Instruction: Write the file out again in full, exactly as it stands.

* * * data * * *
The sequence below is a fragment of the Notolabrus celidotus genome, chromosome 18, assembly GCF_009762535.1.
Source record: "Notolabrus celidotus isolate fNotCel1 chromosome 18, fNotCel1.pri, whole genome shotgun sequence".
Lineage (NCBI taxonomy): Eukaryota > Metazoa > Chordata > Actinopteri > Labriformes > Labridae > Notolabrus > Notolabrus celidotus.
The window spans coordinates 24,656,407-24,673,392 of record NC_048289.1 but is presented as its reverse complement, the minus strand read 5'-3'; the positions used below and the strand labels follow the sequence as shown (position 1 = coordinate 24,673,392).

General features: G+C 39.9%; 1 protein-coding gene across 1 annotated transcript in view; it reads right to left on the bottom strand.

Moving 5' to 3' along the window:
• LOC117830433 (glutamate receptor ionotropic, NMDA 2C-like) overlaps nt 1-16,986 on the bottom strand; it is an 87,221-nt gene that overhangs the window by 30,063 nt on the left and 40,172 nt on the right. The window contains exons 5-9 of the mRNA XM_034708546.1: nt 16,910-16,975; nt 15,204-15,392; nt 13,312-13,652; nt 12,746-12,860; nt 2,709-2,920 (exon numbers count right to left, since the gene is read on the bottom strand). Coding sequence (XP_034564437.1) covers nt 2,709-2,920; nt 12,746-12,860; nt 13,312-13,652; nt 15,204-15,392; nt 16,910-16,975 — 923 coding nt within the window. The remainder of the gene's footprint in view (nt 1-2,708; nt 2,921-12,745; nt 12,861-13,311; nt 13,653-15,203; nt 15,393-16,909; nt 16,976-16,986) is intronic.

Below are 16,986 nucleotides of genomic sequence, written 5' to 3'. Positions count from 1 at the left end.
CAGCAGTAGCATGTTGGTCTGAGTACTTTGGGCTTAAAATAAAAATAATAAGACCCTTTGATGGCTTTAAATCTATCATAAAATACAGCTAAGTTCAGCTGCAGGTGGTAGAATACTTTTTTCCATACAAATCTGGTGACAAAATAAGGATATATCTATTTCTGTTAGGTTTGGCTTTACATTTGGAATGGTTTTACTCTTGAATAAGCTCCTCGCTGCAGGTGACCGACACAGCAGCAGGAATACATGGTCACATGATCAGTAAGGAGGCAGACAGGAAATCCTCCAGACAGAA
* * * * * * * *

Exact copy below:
The sequence below is a fragment of the Notolabrus celidotus genome, chromosome 18, assembly GCF_009762535.1.
Source record: "Notolabrus celidotus isolate fNotCel1 chromosome 18, fNotCel1.pri, whole genome shotgun sequence".
Lineage (NCBI taxonomy): Eukaryota > Metazoa > Chordata > Actinopteri > Labriformes > Labridae > Notolabrus > Notolabrus celidotus.
The window spans coordinates 24,656,407-24,673,392 of record NC_048289.1 but is presented as its reverse complement, the minus strand read 5'-3'; the positions used below and the strand labels follow the sequence as shown (position 1 = coordinate 24,673,392).

General features: G+C 39.9%; 1 protein-coding gene across 1 annotated transcript in view; it reads right to left on the bottom strand.

Moving 5' to 3' along the window:
• LOC117830433 (glutamate receptor ionotropic, NMDA 2C-like) overlaps nt 1-16,986 on the bottom strand; it is an 87,221-nt gene that overhangs the window by 30,063 nt on the left and 40,172 nt on the right. The window contains exons 5-9 of the mRNA XM_034708546.1: nt 16,910-16,975; nt 15,204-15,392; nt 13,312-13,652; nt 12,746-12,860; nt 2,709-2,920 (exon numbers count right to left, since the gene is read on the bottom strand). Coding sequence (XP_034564437.1) covers nt 2,709-2,920; nt 12,746-12,860; nt 13,312-13,652; nt 15,204-15,392; nt 16,910-16,975 — 923 coding nt within the window. The remainder of the gene's footprint in view (nt 1-2,708; nt 2,921-12,745; nt 12,861-13,311; nt 13,653-15,203; nt 15,393-16,909; nt 16,976-16,986) is intronic.

Below are 16,986 nucleotides of genomic sequence, written 5' to 3'. Positions count from 1 at the left end.
CAGCAGTAGCATGTTGGTCTGAGTACTTTGGGCTTAAAATAAAAATAATAAGACCCTTTGATGGCTTTAAATCTATCATAAAATACAGCTAAGTTCAGCTGCAGGTGGTAGAATACTTTTTTCCATACAAATCTGGTGACAAAATAAGGATATATCTATTTCTGTTAGGTTTGGCTTTACATTTGGAATGGTTTTACTCTTGAATAAGCTCCTCGCTGCAGGTGACCGACACAGCAGCAGGAATACATGGTCACATGATCAGTAAGGAGGCAGACAGGAAATCCTCCAGACAGAA